And despite really enjoying the Mootools feature set, I respect and support the decision to use YUI as the core JS framework - it is robust, well architected and increasing in scope ... just like Moodle. I think it is a good fit for Moodle and is well placed to meet the needs of the broad Moodle community.
 
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Picture of ryan sanders
Re: Use of JavaScript in Moodle
 
i don't like javascript being called within the body of documents. my big complaint is addon's/plugin's in CMS. will do an include of some sort to call javascript or there will be a php function that writes out javascript within the body of the page. and you are forced to download this extra javascript each and every time. more addon's you add the slower the site gets.... due to source file ends up being 20,000 plus lines just of javascript and some html mixed in.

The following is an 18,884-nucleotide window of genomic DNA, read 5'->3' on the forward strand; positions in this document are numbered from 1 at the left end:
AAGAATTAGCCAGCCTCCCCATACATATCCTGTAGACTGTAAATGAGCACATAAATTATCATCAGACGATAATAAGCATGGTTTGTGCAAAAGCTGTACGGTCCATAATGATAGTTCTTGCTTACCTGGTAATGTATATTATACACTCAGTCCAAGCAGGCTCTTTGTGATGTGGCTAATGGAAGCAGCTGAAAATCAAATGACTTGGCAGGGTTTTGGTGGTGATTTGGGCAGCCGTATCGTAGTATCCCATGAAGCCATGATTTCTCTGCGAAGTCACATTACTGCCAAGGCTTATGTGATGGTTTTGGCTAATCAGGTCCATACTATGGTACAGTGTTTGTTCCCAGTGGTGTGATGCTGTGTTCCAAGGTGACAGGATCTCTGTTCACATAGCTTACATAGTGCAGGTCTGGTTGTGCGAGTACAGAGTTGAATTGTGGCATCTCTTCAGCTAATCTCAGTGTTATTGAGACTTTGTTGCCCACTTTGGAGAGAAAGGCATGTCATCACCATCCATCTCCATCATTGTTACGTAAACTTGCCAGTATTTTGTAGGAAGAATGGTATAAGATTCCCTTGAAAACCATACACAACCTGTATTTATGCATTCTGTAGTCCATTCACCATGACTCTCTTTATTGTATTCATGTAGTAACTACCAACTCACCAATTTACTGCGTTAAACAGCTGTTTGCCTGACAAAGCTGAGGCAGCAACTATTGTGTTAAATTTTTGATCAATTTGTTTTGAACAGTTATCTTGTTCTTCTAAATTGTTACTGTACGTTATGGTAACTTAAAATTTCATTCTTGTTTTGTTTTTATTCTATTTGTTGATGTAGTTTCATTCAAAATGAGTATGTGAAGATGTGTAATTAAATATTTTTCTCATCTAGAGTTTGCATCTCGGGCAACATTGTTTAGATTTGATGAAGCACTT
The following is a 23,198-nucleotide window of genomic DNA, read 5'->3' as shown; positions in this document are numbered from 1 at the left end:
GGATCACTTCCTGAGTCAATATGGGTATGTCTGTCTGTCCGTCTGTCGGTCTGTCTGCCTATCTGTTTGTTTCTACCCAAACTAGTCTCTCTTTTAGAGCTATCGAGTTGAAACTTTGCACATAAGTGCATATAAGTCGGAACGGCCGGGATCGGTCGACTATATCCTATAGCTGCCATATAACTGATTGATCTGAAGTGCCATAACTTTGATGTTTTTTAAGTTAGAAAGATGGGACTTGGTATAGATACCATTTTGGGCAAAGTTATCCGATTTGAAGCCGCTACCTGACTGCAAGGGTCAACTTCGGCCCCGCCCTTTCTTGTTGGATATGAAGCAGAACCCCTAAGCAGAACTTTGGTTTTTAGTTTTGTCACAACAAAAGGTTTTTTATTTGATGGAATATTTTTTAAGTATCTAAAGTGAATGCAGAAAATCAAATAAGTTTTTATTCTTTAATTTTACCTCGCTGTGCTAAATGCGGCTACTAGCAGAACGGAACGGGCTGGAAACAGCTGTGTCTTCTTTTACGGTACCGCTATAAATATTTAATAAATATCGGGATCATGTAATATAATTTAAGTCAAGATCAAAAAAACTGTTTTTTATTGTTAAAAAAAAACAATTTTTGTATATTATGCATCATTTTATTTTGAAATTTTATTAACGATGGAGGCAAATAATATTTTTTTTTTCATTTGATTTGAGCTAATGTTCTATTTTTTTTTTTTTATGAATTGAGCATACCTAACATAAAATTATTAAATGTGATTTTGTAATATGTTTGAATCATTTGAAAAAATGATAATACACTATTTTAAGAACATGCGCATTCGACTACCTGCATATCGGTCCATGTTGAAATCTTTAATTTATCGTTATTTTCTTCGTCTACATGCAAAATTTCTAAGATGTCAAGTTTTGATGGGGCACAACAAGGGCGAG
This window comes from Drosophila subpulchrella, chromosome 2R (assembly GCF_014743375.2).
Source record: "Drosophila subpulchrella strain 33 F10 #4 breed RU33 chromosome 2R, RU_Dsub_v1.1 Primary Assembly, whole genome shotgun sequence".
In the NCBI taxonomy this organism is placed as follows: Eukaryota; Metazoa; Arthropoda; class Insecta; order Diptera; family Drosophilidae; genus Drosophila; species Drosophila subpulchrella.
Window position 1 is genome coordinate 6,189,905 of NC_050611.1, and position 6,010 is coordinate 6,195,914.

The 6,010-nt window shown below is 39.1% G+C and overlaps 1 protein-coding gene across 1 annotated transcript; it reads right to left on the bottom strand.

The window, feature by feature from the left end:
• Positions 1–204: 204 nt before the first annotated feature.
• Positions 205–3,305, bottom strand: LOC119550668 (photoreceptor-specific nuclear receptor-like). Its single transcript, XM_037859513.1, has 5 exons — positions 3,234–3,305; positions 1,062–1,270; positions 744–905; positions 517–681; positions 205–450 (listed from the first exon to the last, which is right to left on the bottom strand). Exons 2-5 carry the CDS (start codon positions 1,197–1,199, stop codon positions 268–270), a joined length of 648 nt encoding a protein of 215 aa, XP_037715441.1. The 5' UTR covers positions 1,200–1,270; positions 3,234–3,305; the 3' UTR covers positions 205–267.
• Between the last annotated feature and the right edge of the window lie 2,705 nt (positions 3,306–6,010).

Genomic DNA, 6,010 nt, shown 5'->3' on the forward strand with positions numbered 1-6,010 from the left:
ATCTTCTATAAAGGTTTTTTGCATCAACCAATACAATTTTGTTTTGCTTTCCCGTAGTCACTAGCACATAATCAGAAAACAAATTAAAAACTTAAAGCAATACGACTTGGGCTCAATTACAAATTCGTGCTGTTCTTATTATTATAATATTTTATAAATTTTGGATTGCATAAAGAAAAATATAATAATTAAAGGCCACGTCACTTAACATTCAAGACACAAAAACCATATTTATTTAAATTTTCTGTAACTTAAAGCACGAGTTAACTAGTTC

it would be nice to have abilty, for creation of plugin/addon to give option of were and how the output should be displayed.

function func_code_were{"header,inline,footer,block,theme,course,etc...","type, JS,PHP,HTML,etc...","ID", "what is to be outputed";}

func_code_were{"header","javascript","bog_addon","var mousexy_y = 45;"}
func_code_were{"inline","javascript","bog_addon","onclick(bog_load_pic1)"}
func_code_were{"footer","javascript","bog_addon","function bog_load_pic1{var X=1; Y='abc';}"}

for me being on dial up. i don't mind taking a large hit on downloading. but multi large hits of source code do bother me.

if i click on something while page loads and it does nothing. it bugs me more. due to i will need to wait till page fully loads. and for me being on dial up. and alot of images. or other downloading happening. the page my never fully load. example some websites, there dynamic menus, will just load inital buttons but do nothing. and i know what i want to click on and goto, but i can't and forced to wait. normally i am forced to do this with each page of the site. because i never do let the page fully load up.

i would rather have layout theme images loaded up last, i don't care how the site looks i want to know if site has what i want.